“No outside food” and “CDC vouchers” – new web portal only translates Singaporean terms


SINGAPORE – Singaporean-only terms such as Community Development Council (CDC) coupons and Central Provident Fund can now be easily translated from English to Chinese, Malay and Tamil and vice versa using a new SG Translate Together (SGTT) web portal.

The portal has been launched Monday, June 27 by the Ministry of Communications and Information (MCI).

Developed in conjunction with the Government Agency for Technology (GovTech), the SGTT web portal offers localized translations and acts as a single repository of translation resources.

Members of the public can contribute their translations and take on translation tasks on the web portal by registering with their Singpass.

Suggested improvements or modifications to existing translations will be used to refine the translations by SG Translate, the engine that powers SGTT.

The SG Translate engine was rolled out for use by government agencies in 2019 and has since generated over 300,000 translations.

When documents such as Gov.sg WhatsApp messages need to be translated, the content is placed into the engine to generate a first translation draft.

The drafts are then reviewed by human translators. This shortens translation time, ensuring that information is disseminated in a timely manner.

Mr. Tan Kiat How, Minister of State for Communications and Information and Chairman of the National Translation Committee, hopes the web portal will not only provide accurate translations, but also create a community of passionate people who are interested in language and translation.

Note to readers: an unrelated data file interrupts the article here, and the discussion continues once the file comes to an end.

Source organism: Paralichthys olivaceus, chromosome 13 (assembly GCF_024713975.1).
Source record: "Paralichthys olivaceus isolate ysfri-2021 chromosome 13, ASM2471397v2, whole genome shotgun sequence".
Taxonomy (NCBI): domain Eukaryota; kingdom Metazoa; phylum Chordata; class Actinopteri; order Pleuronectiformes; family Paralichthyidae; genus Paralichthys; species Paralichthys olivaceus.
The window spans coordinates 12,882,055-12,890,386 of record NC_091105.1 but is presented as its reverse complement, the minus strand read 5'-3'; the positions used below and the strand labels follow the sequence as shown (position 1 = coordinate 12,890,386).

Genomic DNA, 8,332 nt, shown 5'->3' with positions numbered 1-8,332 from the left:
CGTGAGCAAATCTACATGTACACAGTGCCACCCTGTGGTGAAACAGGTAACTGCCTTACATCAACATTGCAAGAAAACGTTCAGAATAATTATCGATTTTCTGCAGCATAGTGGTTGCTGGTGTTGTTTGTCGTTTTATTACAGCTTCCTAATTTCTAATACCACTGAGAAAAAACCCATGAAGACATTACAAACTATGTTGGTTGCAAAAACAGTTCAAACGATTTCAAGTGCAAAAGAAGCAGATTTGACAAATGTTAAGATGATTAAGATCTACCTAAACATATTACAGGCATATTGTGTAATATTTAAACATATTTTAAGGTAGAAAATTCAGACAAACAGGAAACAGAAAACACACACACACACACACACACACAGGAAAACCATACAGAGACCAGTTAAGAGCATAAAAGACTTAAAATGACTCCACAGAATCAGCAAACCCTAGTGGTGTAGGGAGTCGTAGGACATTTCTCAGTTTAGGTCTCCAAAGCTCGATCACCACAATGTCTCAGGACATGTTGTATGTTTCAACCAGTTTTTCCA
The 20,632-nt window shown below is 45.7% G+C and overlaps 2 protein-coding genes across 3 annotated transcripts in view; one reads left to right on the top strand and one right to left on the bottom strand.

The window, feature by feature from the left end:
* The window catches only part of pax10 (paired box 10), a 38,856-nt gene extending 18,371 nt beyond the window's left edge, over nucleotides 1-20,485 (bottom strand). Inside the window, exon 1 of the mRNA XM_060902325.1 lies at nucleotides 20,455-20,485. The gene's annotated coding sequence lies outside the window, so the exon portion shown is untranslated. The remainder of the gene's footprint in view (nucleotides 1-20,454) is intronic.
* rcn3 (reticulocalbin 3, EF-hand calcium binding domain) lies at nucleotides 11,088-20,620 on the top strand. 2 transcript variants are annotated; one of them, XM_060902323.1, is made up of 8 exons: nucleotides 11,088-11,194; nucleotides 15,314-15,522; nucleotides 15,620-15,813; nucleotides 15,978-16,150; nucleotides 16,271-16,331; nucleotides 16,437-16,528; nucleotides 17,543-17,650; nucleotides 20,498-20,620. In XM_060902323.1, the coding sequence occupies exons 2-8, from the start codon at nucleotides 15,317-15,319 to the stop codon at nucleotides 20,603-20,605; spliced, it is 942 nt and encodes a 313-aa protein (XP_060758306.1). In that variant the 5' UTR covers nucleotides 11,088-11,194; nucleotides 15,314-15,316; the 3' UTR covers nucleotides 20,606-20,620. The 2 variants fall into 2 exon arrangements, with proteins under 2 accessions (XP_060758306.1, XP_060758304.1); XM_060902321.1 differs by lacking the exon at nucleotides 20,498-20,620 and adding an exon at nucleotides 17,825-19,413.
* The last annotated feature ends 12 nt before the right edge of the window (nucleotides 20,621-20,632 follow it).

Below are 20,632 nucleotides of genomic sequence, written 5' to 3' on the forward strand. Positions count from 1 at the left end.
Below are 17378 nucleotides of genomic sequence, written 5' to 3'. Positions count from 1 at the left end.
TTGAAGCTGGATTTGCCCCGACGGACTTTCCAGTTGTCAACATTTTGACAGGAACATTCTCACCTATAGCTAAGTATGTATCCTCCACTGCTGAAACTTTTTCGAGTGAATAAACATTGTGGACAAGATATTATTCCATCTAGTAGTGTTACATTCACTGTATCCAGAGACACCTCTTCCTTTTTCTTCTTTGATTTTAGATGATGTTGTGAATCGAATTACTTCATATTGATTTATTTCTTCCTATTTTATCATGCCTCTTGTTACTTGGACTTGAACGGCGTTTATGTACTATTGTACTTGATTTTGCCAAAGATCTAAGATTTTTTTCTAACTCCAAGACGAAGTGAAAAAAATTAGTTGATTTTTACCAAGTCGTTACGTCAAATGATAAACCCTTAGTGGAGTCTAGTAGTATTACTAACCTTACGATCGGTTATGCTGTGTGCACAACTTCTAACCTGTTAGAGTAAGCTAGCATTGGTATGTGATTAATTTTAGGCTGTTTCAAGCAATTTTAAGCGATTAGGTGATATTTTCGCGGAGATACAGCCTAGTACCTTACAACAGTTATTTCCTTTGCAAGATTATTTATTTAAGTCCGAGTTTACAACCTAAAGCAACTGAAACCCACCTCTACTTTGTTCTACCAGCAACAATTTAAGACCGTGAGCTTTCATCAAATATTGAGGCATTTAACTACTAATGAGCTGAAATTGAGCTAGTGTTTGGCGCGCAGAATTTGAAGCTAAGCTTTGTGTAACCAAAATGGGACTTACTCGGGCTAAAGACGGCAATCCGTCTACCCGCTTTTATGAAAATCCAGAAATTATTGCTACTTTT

He added that the translation bridges communication gaps between people who speak different languages ​​and enhances mutual understanding in Singapore’s multiracial and multilingual society. He said it was important, especially during the Covid-19 pandemic.

“There was an urgent need for information such as guidelines on safe management measures and advice on vaccination to be quickly shared with everyone in Singapore, especially the elderly,” he said.

“We had to translate them into our native languages ​​accurately and in a way Singaporeans could understand. This required an understanding of the local cultural context and nuances in language use.”

Even Singlish or colloquial terms here, such as “No outside food” signs seen in restaurants and food centers, can be translated, Mr Tan said.

While Google translate is useful, it is “built for the world”, while SGTT is a made-in-Singapore tool for Singaporeans, he added.


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